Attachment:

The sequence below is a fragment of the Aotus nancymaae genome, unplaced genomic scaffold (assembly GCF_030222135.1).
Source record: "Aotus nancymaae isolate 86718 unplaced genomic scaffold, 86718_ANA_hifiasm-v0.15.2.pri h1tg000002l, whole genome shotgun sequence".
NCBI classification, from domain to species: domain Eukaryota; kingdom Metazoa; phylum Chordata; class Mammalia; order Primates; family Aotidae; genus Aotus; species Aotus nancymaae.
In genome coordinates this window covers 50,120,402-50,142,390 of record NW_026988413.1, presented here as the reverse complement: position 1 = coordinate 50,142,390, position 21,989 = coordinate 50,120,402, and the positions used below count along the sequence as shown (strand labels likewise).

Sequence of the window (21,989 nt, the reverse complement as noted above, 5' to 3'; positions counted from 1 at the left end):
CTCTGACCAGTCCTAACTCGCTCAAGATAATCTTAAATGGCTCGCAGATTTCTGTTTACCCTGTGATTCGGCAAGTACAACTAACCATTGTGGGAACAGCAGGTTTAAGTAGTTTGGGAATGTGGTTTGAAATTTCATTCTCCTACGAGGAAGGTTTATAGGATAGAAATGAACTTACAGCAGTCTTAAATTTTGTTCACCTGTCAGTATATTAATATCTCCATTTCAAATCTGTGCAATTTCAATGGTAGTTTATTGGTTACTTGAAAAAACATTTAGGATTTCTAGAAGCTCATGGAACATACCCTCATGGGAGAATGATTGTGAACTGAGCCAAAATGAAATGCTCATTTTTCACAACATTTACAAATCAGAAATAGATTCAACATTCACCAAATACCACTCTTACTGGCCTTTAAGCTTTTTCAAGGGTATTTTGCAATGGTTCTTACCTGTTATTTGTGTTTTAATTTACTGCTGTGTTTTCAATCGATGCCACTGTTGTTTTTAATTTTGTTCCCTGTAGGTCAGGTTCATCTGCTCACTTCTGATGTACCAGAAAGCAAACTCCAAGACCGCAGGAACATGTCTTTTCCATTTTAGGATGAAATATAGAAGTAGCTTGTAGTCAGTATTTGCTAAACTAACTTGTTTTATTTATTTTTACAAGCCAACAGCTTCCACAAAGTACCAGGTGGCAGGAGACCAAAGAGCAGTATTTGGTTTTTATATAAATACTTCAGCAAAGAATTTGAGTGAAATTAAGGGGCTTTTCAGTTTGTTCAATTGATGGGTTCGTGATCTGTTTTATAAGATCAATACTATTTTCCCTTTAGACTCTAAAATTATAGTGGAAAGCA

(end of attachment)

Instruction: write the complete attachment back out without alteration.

The sequence below is a fragment of the Aotus nancymaae genome, unplaced genomic scaffold (assembly GCF_030222135.1).
Source record: "Aotus nancymaae isolate 86718 unplaced genomic scaffold, 86718_ANA_hifiasm-v0.15.2.pri h1tg000002l, whole genome shotgun sequence".
NCBI classification, from domain to species: domain Eukaryota; kingdom Metazoa; phylum Chordata; class Mammalia; order Primates; family Aotidae; genus Aotus; species Aotus nancymaae.
In genome coordinates this window covers 50,120,402-50,142,390 of record NW_026988413.1, presented here as the reverse complement: position 1 = coordinate 50,142,390, position 21,989 = coordinate 50,120,402, and the positions used below count along the sequence as shown (strand labels likewise).

Sequence of the window (21,989 nt, the reverse complement as noted above, 5' to 3'; positions counted from 1 at the left end):
CTCTGACCAGTCCTAACTCGCTCAAGATAATCTTAAATGGCTCGCAGATTTCTGTTTACCCTGTGATTCGGCAAGTACAACTAACCATTGTGGGAACAGCAGGTTTAAGTAGTTTGGGAATGTGGTTTGAAATTTCATTCTCCTACGAGGAAGGTTTATAGGATAGAAATGAACTTACAGCAGTCTTAAATTTTGTTCACCTGTCAGTATATTAATATCTCCATTTCAAATCTGTGCAATTTCAATGGTAGTTTATTGGTTACTTGAAAAAACATTTAGGATTTCTAGAAGCTCATGGAACATACCCTCATGGGAGAATGATTGTGAACTGAGCCAAAATGAAATGCTCATTTTTCACAACATTTACAAATCAGAAATAGATTCAACATTCACCAAATACCACTCTTACTGGCCTTTAAGCTTTTTCAAGGGTATTTTGCAATGGTTCTTACCTGTTATTTGTGTTTTAATTTACTGCTGTGTTTTCAATCGATGCCACTGTTGTTTTTAATTTTGTTCCCTGTAGGTCAGGTTCATCTGCTCACTTCTGATGTACCAGAAAGCAAACTCCAAGACCGCAGGAACATGTCTTTTCCATTTTAGGATGAAATATAGAAGTAGCTTGTAGTCAGTATTTGCTAAACTAACTTGTTTTATTTATTTTTACAAGCCAACAGCTTCCACAAAGTACCAGGTGGCAGGAGACCAAAGAGCAGTATTTGGTTTTTATATAAATACTTCAGCAAAGAATTTGAGTGAAATTAAGGGGCTTTTCAGTTTGTTCAATTGATGGGTTCGTGATCTGTTTTATAAGATCAATACTATTTTCCCTTTAGACTCTAAAATTATAGTGGAAAGCA